by Sonya Chung
Our social worlds have contracted—my inner pod is down to five. We “check in.” We trade links and photos by text. We don’t beat around the bush, we say what we’re feeling & thinking, what’s happening in today’s hanging-in-there news—textable snippets, emojis emojis emojis (and typos, my god, what is happening to me?). We make phone dates (Zoom & Facetime feel too much like “work” now). Some of us are single, some hunkering down with partners/families. Those of us who live alone feel acutely but do not readily verbalize the painful fact of long stretches without physical touch. Thank goodness for the dog, who is honorary number six.
In the beginning, I moved in with my sister. We cooked creative meals together to stay sane, to feel warm and nourished and connected. We ate well. In the evenings we watched Kim’s Convenience with my nephews and ate large portions of sweets or bowls-full of crunchy salty things. We ate badly. hen my nephews went to sleep, and out came the wine and whiskey. We drank too much.
We talked late into the night about how grateful we were, how anxious we were, how hard life was even before the pandemic (dredging up our childhood as the wine flowed), how a totally different kind of weirdness and uncertainty had replaced the former difficulty, and how life was always stressful and frightening, pandemic or no pandemic… so let’s drink some more. We gained weight.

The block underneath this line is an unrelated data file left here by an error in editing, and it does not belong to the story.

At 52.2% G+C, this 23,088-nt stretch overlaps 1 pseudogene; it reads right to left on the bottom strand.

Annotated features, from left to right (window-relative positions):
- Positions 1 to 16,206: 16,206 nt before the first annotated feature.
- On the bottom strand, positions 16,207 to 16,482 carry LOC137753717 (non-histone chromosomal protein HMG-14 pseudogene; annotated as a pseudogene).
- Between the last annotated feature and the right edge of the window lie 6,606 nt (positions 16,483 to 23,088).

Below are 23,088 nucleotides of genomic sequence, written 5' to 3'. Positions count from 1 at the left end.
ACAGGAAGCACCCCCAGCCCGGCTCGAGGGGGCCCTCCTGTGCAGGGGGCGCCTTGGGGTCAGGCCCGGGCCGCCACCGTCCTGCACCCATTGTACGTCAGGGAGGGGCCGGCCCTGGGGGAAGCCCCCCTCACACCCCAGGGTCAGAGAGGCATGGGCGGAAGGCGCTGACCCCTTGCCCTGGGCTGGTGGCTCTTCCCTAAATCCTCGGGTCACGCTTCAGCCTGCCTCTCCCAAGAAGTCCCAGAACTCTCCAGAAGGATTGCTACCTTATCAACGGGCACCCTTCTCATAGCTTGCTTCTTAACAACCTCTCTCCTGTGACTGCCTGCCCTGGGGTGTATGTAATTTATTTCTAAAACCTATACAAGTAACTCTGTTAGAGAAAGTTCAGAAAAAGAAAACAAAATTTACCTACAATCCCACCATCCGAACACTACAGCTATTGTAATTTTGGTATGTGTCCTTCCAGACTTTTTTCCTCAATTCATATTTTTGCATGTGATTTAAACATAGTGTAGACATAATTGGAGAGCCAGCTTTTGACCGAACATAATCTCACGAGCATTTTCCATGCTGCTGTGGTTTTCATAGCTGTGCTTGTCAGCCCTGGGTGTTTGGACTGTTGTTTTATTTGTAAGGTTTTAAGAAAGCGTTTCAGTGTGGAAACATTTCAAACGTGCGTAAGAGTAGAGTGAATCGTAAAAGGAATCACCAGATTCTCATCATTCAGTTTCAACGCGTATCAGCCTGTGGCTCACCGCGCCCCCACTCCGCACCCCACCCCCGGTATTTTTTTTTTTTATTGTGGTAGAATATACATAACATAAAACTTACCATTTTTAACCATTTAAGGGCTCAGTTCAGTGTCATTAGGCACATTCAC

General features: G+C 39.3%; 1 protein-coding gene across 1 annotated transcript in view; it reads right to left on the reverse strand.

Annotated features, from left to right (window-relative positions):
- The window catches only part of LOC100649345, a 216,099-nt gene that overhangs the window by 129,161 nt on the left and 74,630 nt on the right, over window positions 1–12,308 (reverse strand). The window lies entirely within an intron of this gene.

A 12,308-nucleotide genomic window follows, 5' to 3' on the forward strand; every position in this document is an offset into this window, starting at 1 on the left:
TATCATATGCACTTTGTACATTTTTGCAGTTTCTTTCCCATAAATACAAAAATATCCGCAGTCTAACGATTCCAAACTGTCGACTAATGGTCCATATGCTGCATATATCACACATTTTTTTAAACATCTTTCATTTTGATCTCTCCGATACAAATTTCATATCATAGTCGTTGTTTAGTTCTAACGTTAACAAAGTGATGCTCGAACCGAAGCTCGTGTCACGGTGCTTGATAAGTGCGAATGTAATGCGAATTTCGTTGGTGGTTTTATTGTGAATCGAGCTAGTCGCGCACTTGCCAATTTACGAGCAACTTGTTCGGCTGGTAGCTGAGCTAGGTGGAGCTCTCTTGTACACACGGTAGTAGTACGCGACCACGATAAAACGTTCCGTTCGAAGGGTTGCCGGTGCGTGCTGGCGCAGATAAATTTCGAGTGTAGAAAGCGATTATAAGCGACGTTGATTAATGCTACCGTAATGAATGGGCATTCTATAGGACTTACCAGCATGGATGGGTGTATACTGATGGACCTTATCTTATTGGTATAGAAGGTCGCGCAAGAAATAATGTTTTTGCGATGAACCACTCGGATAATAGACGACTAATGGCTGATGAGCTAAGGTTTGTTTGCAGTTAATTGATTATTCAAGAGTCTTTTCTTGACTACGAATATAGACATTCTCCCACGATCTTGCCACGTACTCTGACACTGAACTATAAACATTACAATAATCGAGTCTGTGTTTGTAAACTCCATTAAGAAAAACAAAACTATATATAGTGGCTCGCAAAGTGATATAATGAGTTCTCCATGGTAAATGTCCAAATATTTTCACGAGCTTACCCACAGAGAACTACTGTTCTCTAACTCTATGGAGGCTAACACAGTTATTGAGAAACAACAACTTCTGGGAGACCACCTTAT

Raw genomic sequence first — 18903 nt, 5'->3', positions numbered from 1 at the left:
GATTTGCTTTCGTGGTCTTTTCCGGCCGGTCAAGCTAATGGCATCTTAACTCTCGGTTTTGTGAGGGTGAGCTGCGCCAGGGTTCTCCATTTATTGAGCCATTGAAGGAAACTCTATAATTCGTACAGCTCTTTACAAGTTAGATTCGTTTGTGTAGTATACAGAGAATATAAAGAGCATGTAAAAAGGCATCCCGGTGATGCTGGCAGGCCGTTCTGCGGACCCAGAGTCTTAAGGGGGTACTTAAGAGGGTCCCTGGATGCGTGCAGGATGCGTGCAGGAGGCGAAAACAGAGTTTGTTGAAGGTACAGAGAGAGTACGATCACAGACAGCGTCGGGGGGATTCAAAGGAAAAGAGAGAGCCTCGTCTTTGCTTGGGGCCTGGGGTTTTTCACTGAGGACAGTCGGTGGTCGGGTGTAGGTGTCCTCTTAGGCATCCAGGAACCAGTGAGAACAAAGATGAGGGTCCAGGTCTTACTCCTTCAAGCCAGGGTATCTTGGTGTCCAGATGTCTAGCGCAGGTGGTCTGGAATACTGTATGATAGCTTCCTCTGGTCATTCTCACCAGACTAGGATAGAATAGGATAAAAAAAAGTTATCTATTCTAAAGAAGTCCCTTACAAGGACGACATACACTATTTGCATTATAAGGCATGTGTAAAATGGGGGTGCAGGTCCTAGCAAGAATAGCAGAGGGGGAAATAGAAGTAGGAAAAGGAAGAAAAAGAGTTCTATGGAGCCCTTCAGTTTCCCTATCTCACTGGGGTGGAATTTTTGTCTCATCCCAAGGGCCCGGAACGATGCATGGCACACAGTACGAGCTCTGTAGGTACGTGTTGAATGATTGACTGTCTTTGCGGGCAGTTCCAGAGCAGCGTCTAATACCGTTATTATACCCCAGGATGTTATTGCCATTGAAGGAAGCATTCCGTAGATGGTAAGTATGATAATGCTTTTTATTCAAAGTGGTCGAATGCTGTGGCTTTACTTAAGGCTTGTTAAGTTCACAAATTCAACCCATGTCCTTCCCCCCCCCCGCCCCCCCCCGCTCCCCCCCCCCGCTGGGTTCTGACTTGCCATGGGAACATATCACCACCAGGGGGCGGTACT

In the middle, I moved back to my own apartment. Subscribed to a vegetable delivery service and cooked a lot and did yoga and turned over a healthier leaf. Summer came, and the endless heat wave sucked away my appetite. I went back to work. I rode my bike from uptown to downtown. Outdoor activity made everything seem just a little normal, intermittently pleasurable. Most of the weight came off.
In part 2 of the middle, election season took over, and everything went to shit again. Night-snacking, drinking, over-eating hangover in the morning, more anxiety-snacking, more drinking; rinse and repeat. The stakes were enormous, the possibility of compounded disaster utterly real. Once again, weight was gained.
In part 3 of the middle, the election came and went, and I began to sleep better. That particular anxiety—considering seriously leaving the country, starting a new life as far from the daily tyranny of the idiot monster as I could get—quieted. But with the change of seasons and raging infections, venturing outside and the simplest tasks became again nerve-wracking. Keep your distance; move briskly; avert your face; wash wash wash your hands. No pounds lost or gained.
In the end, now, part 1 of the end, it’s those five pounds. I feel them all the time, weighing me down physically and mentally. They are the pounds that keep you from feeling ready and energized when you wake, in-the-zone while you work, relaxed in your clothes and in your soul. You know what I mean; I’m pretty sure you do. We won’t be feeling fully energized or relaxed again for some time.
For most of us, life has slowed down. No more rush-hour commuting, running from work to gym to kids’ soccer practice to the nursing home to a meal with friends. We’re doing less, because less is do-able. Our stresses are more about isolation, destabilization, reorientation; less about time…
… if we lean into it, that is. We could, certainly, fill up that time with other multi-tasking, time-crunching activities. I’ve found myself opting for “five more minutes.” Slow it down, take your time. Not by much, but you begin to see—the meaningfulness of small increments.